If you’ve determined that your Software as a Service (SaaS) solution is ready to take to an enterprise market, prepare your team for a different sales process than consumer or small and medium-sized business (SMB) sales.

Here are five things you need to know before you reach out to your first enterprise leads.

1. SaaS may be easier than software licenses to sell, but it still takes effort.

More and more, businesses of all sizes see the benefits of Software as a Service. SaaS replaces the need for a CAPEX budget line item for software with a manageable monthly OPEX. In some cases, it may even enable the business to afford software with more features than they could have if they purchased a license outright. SaaS solutions also often give users a range of hardware choices, which can also help keep costs low. And, with tech disruption occurring at a fast pace, SaaS reduces the risk associated with making a large software investment now — only to find out in a few years that it’s obsolete. Additionally, because SaaS vendors handle software updates and security patches, users’ in-house IT staff can focus on other responsibilities instead of software maintenance.

The reality is, however, that those high-level SaaS benefits are available from just about any of your competitors as well as your company. You need to differentiate your software from others on the market by showing value. Focus on your users’ business needs and pain points and demonstrate how your software solves them — in addition to providing all the benefits of SaaS delivery.

It may be possible to build a user base of SaaS solutions for the consumer or SMB market by setting up self-service portals for purchasing. With enterprise customers, however, sales will probably require intervention from your sales team. Few people responsible for purchasing and deploying software for their companies will do so without finding the answers to all of their questions. Besides, if you aren’t courting prospects, your competitors will be.

2. Build an effective digital marketing strategy.

Most enterprise business prospects research products online before they reach out to your sales team or return a sales reps’ call. This fact makes it essential that your website includes content optimized for search that will lead prospects to you. Even more importantly, you should craft content that clearly explains your software’s functionality and features and the value it can provide. Content should be professional, free of errors, and reflect your brand image. Make sure that when your prospects are doing their research that your product is a top contender.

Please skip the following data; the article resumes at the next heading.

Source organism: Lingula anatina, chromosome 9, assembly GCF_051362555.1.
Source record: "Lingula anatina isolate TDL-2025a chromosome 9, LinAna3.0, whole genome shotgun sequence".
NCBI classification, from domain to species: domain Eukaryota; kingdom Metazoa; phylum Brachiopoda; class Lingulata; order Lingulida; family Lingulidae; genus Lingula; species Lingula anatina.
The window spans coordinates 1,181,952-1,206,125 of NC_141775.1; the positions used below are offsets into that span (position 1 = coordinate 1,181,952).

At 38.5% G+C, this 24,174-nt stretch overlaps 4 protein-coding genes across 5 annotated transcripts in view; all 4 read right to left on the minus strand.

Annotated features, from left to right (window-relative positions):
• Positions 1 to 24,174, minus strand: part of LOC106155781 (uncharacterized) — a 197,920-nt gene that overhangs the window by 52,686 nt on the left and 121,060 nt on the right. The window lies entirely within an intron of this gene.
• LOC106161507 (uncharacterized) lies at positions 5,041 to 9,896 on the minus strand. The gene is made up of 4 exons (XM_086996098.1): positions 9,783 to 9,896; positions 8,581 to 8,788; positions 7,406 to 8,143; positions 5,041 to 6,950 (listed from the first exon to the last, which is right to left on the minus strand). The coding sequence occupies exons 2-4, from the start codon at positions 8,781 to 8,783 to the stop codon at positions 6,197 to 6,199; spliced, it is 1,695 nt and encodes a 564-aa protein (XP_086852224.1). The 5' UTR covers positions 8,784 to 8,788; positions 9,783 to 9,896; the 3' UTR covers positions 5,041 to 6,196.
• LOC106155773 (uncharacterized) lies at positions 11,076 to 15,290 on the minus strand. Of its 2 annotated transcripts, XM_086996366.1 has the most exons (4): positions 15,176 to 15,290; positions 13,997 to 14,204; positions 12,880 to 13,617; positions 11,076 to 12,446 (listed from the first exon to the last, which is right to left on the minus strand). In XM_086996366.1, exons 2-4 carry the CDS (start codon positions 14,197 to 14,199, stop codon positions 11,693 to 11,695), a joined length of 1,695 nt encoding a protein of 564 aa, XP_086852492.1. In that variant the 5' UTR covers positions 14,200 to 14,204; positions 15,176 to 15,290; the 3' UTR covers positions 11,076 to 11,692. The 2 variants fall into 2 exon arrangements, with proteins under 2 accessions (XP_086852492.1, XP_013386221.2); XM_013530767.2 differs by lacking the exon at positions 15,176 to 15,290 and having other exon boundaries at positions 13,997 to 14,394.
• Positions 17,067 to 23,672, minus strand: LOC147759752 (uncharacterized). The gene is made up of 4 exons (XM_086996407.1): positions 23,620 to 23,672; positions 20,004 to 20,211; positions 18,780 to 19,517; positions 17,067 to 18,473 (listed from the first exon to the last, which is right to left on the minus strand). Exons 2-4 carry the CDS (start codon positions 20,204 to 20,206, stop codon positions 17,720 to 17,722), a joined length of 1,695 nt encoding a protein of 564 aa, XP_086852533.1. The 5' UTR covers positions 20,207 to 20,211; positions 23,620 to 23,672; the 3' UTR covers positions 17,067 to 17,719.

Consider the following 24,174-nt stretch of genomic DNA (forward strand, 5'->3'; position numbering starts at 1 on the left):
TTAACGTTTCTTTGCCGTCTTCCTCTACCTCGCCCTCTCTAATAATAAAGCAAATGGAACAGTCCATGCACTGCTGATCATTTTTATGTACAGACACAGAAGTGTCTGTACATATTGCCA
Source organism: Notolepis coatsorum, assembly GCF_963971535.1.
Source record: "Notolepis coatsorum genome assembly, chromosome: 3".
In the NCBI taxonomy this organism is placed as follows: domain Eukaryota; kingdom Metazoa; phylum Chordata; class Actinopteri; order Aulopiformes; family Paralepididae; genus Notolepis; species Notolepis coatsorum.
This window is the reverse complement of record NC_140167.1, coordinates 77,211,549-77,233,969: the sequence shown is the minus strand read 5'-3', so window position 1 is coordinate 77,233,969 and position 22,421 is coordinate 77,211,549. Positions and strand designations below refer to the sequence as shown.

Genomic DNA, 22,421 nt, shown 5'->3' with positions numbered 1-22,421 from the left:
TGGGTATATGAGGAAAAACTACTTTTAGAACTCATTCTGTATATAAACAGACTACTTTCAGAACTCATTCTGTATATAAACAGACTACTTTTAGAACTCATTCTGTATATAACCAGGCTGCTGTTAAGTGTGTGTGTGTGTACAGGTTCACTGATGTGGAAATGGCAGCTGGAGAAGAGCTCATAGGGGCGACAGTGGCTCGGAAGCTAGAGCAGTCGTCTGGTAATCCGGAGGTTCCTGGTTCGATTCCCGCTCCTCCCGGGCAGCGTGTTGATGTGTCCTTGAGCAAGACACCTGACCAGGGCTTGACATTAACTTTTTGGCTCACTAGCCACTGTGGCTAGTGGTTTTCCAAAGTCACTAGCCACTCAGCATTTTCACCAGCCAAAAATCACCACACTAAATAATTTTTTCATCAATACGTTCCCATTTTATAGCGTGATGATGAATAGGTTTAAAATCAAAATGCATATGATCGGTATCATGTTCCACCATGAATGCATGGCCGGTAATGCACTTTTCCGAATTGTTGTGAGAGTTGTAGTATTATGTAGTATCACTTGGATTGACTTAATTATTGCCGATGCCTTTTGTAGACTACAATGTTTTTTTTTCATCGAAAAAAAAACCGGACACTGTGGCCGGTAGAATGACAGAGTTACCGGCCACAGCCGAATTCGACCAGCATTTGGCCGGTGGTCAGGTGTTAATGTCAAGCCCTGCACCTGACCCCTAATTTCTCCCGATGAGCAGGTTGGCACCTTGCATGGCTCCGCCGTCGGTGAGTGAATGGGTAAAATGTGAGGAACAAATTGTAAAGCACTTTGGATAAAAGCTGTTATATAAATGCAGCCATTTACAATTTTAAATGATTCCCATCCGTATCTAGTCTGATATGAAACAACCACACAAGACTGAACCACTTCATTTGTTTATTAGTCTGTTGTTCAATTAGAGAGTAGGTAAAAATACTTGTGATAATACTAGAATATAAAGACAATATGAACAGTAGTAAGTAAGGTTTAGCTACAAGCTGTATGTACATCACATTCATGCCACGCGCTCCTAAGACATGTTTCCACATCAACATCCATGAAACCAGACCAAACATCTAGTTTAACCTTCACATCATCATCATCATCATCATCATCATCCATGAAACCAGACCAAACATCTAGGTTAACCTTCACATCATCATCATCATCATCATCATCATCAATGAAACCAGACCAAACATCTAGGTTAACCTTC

3. Enterprises want real demos.

Product demonstration teamEnterprise prospects will want to see your solution in action before they make a commitment, and the quality of your demo will make a direct impact on sales. Enterprise clients probably won’t be impressed by a brief video that takes them through features of your software or a generic presentation from a sales rep.

The best strategy is to tailor the demo to your prospect, first finding out what their goals are for new software, who decision-makers are, and what is going to tip the scale in your favor when it comes to their purchasing decision. It’s also smart to put the right people from your team on one-on-one demos, make sure they know your software inside and out, ensure they can communicate well with people from non-technical backgrounds, and be confident that they can think on their feet when unanticipated questions or situations arise.

4. Enterprises want to try before they buy.

Selling SaaS solutions to enterprise clients may also require offering a trial of your software. Your prospects may want to prove that what sounds good on paper or in a demo will actually work in their operations, with their data, and with their workforce.

Trial periods should be as brief as possible and agreed upon in advance, and your team should be available to answer questions and offer support throughout the trial. Your sales rep should also be prepared to ask for a decision at the conclusion of the trial.

5. Focus on ROI

From the start, the enterprise sales process must assure prospects of return on investment (ROI) they will have if they choose your software. Although consumer end-users may make buying decisions based on feelings or emotions, your enterprise prospects will be more pragmatic. They need to justify their decisions to their CFO and other members of the C-suite. Clearly show how your SaaS solution can save — or make — your prospect money.

Valuable tools for showing ROI include case studies, especially if they include ROI backed by numbers or percentages.  You may also be able to analyze data from your user base to show how your solution saves time, reduces costs, or helps your customers grow their businesses.

Why the Extra Effort with Enterprise Sales is Worth It

Enterprise sales takes more effort than setting up a self-service portal where consumers or SMBs can buy your software. But there are several significant benefits from enterprise sales. You may see a lower churn rate since changes throughout an enterprise can be costly and disruptive. Building a base of enterprise customers can result in growing recurring revenue that sustains your business, even during leaner economic times. And, of course, enterprise sales usually generate higher revenue than selling to an individual or a small business.

A well-planned SaaS sales strategy tailored toward enterprise businesses is the first step toward those benefits and business growth.

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